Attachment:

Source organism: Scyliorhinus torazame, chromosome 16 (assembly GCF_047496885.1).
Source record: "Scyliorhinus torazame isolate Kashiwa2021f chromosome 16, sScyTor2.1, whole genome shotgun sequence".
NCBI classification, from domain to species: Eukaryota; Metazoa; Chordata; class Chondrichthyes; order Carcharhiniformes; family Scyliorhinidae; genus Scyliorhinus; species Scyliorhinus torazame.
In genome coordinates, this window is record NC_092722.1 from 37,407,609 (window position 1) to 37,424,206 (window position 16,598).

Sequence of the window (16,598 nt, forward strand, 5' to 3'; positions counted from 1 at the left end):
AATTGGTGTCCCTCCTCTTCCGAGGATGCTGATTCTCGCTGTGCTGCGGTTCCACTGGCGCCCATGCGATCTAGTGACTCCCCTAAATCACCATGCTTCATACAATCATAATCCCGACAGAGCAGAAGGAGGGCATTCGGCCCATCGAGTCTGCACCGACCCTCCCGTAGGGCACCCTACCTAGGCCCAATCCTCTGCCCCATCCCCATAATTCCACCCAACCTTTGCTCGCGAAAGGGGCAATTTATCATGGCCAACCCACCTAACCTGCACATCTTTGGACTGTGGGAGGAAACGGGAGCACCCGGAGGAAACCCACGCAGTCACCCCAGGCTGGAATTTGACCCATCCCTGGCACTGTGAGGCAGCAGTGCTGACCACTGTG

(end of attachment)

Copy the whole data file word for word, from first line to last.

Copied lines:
Source organism: Scyliorhinus torazame, chromosome 16 (assembly GCF_047496885.1).
Source record: "Scyliorhinus torazame isolate Kashiwa2021f chromosome 16, sScyTor2.1, whole genome shotgun sequence".
NCBI classification, from domain to species: Eukaryota; Metazoa; Chordata; class Chondrichthyes; order Carcharhiniformes; family Scyliorhinidae; genus Scyliorhinus; species Scyliorhinus torazame.
In genome coordinates, this window is record NC_092722.1 from 37,407,609 (window position 1) to 37,424,206 (window position 16,598).

Sequence of the window (16,598 nt, forward strand, 5' to 3'; positions counted from 1 at the left end):
AATTGGTGTCCCTCCTCTTCCGAGGATGCTGATTCTCGCTGTGCTGCGGTTCCACTGGCGCCCATGCGATCTAGTGACTCCCCTAAATCACCATGCTTCATACAATCATAATCCCGACAGAGCAGAAGGAGGGCATTCGGCCCATCGAGTCTGCACCGACCCTCCCGTAGGGCACCCTACCTAGGCCCAATCCTCTGCCCCATCCCCATAATTCCACCCAACCTTTGCTCGCGAAAGGGGCAATTTATCATGGCCAACCCACCTAACCTGCACATCTTTGGACTGTGGGAGGAAACGGGAGCACCCGGAGGAAACCCACGCAGTCACCCCAGGCTGGAATTTGACCCATCCCTGGCACTGTGAGGCAGCAGTGCTGACCACTGTG